Do you remember? A couple of days back we discussed the Food and Drug Administration’s (FDA) final safety rule for antibacterial soaps. Following the US FDA’s call for the ban on specific ingredients, Japan turns the first implementation force in APAC announcing that they have implemented the ingredient ban already.
In an announcement, the Japanese Ministry of Health, Labour, and Welfare (MHLW) informed that they have eliminated the suggested ingredients from medicated products such as soaps, hand wash, shower gel and facial cleansing.
What caused the ban?
Earlier, the US FDA has released a final safety rule detailing the imposed ban on 19 ingredients which have been used for antibacterial soaps. Reasoning the manufacturer’s failure to submit necessary reports on the mentioned ingredients caused the proposed ban, the US FDA had given a clear-cut deadline of one year to put the ban in implementation. Decode the final safety rule and all you need to know here.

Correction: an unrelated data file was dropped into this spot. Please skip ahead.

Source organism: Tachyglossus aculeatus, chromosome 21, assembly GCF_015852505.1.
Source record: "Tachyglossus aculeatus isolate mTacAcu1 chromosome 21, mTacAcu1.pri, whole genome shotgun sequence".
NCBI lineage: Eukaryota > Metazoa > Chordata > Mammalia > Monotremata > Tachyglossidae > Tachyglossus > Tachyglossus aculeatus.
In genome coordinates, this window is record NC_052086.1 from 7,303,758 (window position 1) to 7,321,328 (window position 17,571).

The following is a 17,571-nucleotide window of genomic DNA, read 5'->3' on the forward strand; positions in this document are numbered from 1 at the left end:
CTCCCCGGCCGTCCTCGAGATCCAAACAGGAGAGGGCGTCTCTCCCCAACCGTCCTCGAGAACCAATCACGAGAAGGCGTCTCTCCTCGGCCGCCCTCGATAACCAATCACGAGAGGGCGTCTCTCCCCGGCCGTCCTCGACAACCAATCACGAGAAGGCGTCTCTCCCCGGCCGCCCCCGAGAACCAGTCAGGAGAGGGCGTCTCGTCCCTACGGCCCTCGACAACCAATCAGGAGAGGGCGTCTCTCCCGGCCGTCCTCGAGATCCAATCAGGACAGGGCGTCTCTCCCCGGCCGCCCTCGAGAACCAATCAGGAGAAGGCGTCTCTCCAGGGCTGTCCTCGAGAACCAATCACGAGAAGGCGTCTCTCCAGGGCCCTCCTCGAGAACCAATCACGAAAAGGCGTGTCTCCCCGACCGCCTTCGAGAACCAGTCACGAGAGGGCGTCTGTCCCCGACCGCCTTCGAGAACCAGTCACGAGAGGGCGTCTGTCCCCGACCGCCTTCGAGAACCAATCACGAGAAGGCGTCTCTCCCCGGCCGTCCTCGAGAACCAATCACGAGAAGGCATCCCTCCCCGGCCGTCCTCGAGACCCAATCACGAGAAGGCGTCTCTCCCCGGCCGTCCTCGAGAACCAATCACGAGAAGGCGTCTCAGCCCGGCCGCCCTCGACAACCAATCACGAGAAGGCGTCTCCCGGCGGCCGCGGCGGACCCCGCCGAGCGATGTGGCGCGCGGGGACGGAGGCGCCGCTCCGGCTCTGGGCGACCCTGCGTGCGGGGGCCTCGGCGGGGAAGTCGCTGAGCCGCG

The list of banned ingredients includes the following:
- Iodophors (Iodine-containing ingredients)
i) Iodine complex (ammonium ether sulfate and polyoxyethylene sorbitan monolaurate)
ii) Iodine complex (phosphate ester of alkylaryloxy polyethylene glycol)
iii) Nonylphenoxypoly (ethyleneoxy) ethanoliodine
iv) Poloxamer—iodine complex
v) Povidone-iodine 5 to 10 percent
vi) Undecoylium chloride iodine complex
- Methylbenzethonium chloride
- Phenol (greater than 1.5 percent
- Phenol (less than 1.5 percent)
- Secondary amyltricresols
- Sodium oxychlorosene
- Triple dye
With the reports stating that Triclosan and Triclocarban are the two commonly used ingredients across the Asia-Pacific region and the world over, Japan’s implementation sets a welcoming gesture for the ban, which of course is to emphasize the patient safety, at the outset. It is recommended antibacterial soap manufacturers across the world keep abreast with such Regulatory information for successful compliance and reduced time-to-market.